A case report: An unusual variation in the facial artery
Saeed Zamani, Azadeh Safaee, Sayed Mehrdad Azimi, Mansour Homayoun
Department of Anatomical and Molecular Biology Sciences, School of Medicine, Isfahan University of Medical Sciences, Isfahan, Iran
|Date of Submission||03-Aug-2022|
|Date of Acceptance||01-Jan-2023|
|Date of Web Publication||20-Jul-2023|
Dr. Mansour Homayoun
Department of Anatomical and Molecular Biology Sciences, School of Medicine, Isfahan University of Medical Sciences, Isfahan
Source of Support: None, Conflict of Interest: None
The facial artery is the main artery supplying the face occasionally. It gives three branches on the face, the inferior labial, the superior labial, and the lateral nasal, and terminates as the angular artery. Due to congenital vascular variations in the facial artery, it has been considered in the dissection of the head and neck region. During the dissection of a 65-year-old woman to expose this region, we discovered that the left facial artery is terminated by the superior labial artery after giving off the submental and inferior labial branches. At the level of the left oral commissure, the facial artery was attached to the buccinator muscle as connective tissue, with a noticeable decrease in diameter. The purpose of this study is to report a new variation of the facial artery that is particularly important for cadaver dissection, and head and neck surgeries, as well as for facial artery angiography.
Keywords: Arteries, anatomic variation, cadaver, dissection, facial
|How to cite this article:|
Zamani S, Safaee A, Azimi SM, Homayoun M. A case report: An unusual variation in the facial artery. Adv Biomed Res 2023;12:178
First authors: Saeed Zamani and Azadeh Safaee have contributed equally to this work
| Introduction|| |
The facial artery is a branch of the external carotid artery, which arises just above the tip of the greater horn of the hyoid bone. The facial artery crosses the inferior mandibular rim just anterior to the masseter muscle insertion, according to surface anatomy. Immediately after the artery grooves the posterior border of the submandibular gland, it forms two loops, first winding down over the submandibular gland, then up over the base of the mandible, and also it is palpated simply at the antro-inferior angle of masseter muscle [Figure 1]a.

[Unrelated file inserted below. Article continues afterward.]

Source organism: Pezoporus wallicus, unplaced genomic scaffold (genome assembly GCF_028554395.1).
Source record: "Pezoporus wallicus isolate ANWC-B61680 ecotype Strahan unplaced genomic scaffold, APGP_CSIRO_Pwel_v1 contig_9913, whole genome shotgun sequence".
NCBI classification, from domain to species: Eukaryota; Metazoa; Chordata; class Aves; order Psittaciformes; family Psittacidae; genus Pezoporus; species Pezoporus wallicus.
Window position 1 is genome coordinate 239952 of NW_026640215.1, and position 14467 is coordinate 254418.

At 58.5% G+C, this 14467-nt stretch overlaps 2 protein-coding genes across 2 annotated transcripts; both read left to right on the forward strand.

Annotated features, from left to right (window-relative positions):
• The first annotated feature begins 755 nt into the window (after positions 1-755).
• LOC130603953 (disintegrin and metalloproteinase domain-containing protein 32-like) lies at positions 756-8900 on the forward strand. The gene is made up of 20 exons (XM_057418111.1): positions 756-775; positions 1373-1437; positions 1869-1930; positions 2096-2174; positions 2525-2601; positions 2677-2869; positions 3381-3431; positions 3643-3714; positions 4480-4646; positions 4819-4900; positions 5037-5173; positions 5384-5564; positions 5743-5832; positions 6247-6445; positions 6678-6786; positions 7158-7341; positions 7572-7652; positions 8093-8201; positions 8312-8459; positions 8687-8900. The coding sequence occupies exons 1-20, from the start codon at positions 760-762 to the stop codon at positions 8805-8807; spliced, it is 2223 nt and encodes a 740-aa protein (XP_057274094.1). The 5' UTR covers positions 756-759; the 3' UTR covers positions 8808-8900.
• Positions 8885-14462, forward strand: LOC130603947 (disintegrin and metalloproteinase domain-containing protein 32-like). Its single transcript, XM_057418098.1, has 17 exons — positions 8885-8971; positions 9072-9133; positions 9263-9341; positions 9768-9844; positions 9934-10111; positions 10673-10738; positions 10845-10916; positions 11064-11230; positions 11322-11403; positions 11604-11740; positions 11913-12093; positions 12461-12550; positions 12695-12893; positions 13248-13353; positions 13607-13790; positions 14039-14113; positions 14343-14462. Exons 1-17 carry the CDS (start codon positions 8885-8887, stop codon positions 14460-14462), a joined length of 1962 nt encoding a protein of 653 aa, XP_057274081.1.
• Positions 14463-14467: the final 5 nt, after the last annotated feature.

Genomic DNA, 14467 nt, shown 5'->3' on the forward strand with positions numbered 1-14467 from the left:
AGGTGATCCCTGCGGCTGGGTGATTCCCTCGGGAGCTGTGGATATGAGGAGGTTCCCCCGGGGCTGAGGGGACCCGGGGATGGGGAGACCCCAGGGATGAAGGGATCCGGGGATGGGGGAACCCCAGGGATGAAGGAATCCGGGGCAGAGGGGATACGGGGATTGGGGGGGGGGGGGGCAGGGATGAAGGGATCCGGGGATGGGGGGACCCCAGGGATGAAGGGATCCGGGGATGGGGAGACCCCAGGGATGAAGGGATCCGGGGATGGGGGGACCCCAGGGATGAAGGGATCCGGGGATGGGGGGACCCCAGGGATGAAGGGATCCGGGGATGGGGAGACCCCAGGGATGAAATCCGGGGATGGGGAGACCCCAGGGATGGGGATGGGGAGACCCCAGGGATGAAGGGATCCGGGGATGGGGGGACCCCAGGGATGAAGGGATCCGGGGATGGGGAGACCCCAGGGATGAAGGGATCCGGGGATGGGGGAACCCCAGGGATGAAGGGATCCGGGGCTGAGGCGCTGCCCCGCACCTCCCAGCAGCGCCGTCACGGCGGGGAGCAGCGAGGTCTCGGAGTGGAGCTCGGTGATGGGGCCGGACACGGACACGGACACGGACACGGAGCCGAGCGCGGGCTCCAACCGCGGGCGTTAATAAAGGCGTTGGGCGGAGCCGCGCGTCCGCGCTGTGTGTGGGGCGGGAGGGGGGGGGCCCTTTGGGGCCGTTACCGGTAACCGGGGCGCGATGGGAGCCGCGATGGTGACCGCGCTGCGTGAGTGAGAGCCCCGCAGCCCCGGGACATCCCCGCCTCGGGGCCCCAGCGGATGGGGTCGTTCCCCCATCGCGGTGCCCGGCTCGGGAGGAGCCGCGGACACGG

|Figure 1: (a) Surface anatomy of the facial artery (GO = Gonion CH = Cheilion FA = Facial Artery). (b) Tributaries and direction of the facial artery|
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After running upwards and forwards, it then ascends to the medial angle of the eye where it terminates by anastomosing with the dorsal nasal branch of the ophthalmic artery. In the face, the facial artery has three main branches including the superior labial, inferior labial, and lateral nasal through its course in this region. As this artery passes through the face, it runs in a lateromedial direction, but since it has been received into the medial canthus of the eye, it continues and ends as an Angular artery [Figure 1]b., Some studies, however, indicate that in 23% of cases, the angular artery is a branch of the ophthalmic artery. In terms of surgery and dissection, understanding the surface anatomy of this artery is important. Some landmarks such as Manson's point have been used to identify the exact location of this artery., Although in many cases these variations do not lead to any diseases or injuries, vascular variants are the most prevalent differences among the arteries and the veins which are extremely crucial related to anatomical education and dissection, surgeries, ultrasound, and angiography.,